5 star, YA

Review: If I’m Being Honest by Emily Wibberley and Austin Siegemund-Broka

High school senior Cameron Bright’s reputation can be summed up in one word: bitch. It’s no surprise she’s queen bee at her private L.A. high school—she’s beautiful, talented, and notorious for her cutting and brutal honesty. So when she puts her foot in her mouth in front of her crush, Andrew, she fears she may have lost him for good. 

In an attempt to win him over, Cameron resolves to “tame” herself, much like Katherine in Shakespeare’s The Taming of the Shrew. First, she’ll have to make amends with those she’s wronged, which leads her to Brendan, the guy she labelled with an unfortunate nickname back in the sixth grade. At first, Brendan isn’t all that receptive to Cameron’s ploy. But slowly, he warms up to her when they connect over the computer game he’s developing. Now if only Andrew would notice…

But the closer Cameron gets to Brendan, the more she sees he appreciates her personality—honesty and all—and wonders if she’s compromising who she is for the guy she doesn’t even want.



Normally I am very picky when it comes to contemporaries. I enjoy them, they’re my guilty pleasures when I just want a solid read to fall in love with characters and the issues they have to overcome in their own lives, but very rarely do I do so in such a way that it makes me laugh and cry and feel for them the way I have with this book.

If I’m Being Honest features a protagonist I didn’t think I would love that much. Not only is she brutally honest to a fault – like, the word blunt has no meaning in her vocabulary – but she definitely falls under the category of mean girl more than your typical shy girl/people pleasers I find in YA contemporaries as our heroine. Yet, there is something refreshing about her because of this. The authors do not just write her as someone who is “bad” so simply, but is nuanced, especially in the way she becomes “better”.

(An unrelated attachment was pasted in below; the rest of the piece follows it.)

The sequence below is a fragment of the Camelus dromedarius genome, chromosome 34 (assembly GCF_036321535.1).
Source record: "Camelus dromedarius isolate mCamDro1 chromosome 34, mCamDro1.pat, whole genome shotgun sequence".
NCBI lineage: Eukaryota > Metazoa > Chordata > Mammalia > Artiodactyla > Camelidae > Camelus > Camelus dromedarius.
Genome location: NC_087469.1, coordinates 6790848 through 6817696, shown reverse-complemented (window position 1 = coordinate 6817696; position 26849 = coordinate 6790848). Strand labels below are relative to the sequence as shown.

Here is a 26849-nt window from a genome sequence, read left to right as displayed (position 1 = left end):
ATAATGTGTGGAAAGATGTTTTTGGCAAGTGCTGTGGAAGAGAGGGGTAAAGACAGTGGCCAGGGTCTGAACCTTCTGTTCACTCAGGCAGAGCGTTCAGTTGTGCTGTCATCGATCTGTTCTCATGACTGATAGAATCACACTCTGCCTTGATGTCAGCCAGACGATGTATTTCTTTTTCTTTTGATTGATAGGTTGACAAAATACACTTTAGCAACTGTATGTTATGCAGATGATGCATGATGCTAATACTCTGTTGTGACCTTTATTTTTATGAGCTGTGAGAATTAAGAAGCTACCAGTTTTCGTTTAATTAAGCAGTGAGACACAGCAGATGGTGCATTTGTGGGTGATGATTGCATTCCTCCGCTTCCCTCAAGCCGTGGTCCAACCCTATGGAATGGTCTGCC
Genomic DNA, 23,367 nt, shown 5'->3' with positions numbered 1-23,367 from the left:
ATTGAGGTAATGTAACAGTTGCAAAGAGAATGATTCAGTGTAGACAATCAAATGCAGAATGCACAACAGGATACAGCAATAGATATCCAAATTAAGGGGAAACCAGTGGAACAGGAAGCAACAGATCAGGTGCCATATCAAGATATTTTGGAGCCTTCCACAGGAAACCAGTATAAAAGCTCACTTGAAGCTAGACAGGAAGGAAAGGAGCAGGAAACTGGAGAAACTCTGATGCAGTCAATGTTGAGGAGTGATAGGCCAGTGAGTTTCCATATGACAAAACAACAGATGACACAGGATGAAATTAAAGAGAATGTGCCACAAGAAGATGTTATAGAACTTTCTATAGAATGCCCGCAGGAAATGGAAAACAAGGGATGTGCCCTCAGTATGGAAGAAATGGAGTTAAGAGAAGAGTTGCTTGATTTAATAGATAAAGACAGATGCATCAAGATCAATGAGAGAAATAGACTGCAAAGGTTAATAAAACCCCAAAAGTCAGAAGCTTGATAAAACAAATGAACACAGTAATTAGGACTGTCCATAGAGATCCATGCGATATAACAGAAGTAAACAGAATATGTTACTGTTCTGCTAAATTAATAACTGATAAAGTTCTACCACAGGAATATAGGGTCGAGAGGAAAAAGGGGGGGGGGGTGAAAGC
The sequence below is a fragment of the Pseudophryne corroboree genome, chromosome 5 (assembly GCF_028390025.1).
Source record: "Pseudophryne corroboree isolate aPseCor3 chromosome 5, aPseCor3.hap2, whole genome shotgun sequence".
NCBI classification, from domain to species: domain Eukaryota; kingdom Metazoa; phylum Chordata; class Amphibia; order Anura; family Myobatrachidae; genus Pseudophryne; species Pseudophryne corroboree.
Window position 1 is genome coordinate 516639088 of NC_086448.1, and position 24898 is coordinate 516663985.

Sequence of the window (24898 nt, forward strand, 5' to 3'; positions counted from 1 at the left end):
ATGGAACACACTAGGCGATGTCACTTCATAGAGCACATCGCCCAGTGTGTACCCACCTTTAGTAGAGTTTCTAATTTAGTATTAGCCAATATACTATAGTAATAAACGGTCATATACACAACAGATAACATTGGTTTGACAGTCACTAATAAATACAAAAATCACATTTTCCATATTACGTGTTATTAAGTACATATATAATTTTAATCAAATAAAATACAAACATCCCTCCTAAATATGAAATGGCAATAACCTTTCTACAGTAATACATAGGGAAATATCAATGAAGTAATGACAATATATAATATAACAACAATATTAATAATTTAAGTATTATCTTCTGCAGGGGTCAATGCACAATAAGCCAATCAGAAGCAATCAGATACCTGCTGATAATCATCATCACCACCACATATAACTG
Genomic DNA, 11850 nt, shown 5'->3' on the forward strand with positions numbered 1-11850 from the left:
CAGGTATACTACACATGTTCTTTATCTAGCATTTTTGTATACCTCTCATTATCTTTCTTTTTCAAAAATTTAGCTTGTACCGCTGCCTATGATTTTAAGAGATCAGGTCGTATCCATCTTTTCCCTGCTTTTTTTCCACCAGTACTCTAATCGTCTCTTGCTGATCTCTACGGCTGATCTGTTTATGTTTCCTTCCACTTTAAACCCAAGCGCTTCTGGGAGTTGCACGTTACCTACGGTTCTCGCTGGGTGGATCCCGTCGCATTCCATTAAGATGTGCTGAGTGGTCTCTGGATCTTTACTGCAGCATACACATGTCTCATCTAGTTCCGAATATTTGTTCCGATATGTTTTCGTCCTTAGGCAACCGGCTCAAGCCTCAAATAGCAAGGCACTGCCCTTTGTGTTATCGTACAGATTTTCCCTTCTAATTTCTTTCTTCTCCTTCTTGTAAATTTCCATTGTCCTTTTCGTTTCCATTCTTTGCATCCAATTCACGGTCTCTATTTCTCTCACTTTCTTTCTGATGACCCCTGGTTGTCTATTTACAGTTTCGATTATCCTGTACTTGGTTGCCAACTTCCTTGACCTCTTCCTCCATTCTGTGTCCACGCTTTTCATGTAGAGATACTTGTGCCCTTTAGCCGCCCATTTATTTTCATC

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YA

Review: You Have a Match by Emma Lord

A REESE’S BOOK CLUB WINTER YA PICK

A new love, a secret sister, and a summer she’ll never forget.

From the beloved author of Tweet Cute comes Emma Lord’s You Have a Match, a hilarious and heartfelt novel of romance, sisterhood, and friendship…

When Abby signs up for a DNA service, it’s mainly to give her friend and secret love interest, Leo, a nudge. After all, she knows who she is already: Avid photographer. Injury-prone tree climber. Best friend to Leo and Connie…although ever since the B.E.I. (Big Embarrassing Incident) with Leo, things have been awkward on that front.

But she didn’t know she’s a younger sister.

When the DNA service reveals Abby has a secret sister, shimmery-haired Instagram star Savannah Tully, it’s hard to believe they’re from the same planet, never mind the same parents — especially considering Savannah, queen of green smoothies, is only a year and a half older than Abby herself.

The logical course of action? Meet up at summer camp (obviously) and figure out why Abby’s parents gave Savvy up for adoption. But there are complications: Savvy is a rigid rule-follower and total narc. Leo is the camp’s co-chef, putting Abby’s growing feelings for him on blast. And her parents have a secret that threatens to unravel everything.